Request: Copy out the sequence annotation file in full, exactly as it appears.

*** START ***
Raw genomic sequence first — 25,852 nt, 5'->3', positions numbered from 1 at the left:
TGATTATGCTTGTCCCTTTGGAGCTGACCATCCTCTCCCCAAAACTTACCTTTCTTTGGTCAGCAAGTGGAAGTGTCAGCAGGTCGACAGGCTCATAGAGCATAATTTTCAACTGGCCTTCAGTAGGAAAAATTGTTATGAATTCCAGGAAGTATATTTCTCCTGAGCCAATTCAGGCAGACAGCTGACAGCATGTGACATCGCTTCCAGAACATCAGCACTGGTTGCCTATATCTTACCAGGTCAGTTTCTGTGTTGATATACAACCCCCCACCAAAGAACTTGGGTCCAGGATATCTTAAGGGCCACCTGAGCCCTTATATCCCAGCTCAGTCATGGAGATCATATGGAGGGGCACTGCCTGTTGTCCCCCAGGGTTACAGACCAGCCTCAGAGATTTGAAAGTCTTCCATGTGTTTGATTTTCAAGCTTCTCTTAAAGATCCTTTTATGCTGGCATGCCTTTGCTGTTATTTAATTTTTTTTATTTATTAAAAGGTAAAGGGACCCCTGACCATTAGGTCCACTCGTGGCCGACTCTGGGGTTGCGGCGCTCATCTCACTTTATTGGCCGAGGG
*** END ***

Raw genomic sequence first — 25,852 nt, 5'->3', positions numbered from 1 at the left:
TGATTATGCTTGTCCCTTTGGAGCTGACCATCCTCTCCCCAAAACTTACCTTTCTTTGGTCAGCAAGTGGAAGTGTCAGCAGGTCGACAGGCTCATAGAGCATAATTTTCAACTGGCCTTCAGTAGGAAAAATTGTTATGAATTCCAGGAAGTATATTTCTCCTGAGCCAATTCAGGCAGACAGCTGACAGCATGTGACATCGCTTCCAGAACATCAGCACTGGTTGCCTATATCTTACCAGGTCAGTTTCTGTGTTGATATACAACCCCCCACCAAAGAACTTGGGTCCAGGATATCTTAAGGGCCACCTGAGCCCTTATATCCCAGCTCAGTCATGGAGATCATATGGAGGGGCACTGCCTGTTGTCCCCCAGGGTTACAGACCAGCCTCAGAGATTTGAAAGTCTTCCATGTGTTTGATTTTCAAGCTTCTCTTAAAGATCCTTTTATGCTGGCATGCCTTTGCTGTTATTTAATTTTTTTTATTTATTAAAAGGTAAAGGGACCCCTGACCATTAGGTCCACTCGTGGCCGACTCTGGGGTTGCGGCGCTCATCTCACTTTATTGGCCGAGGG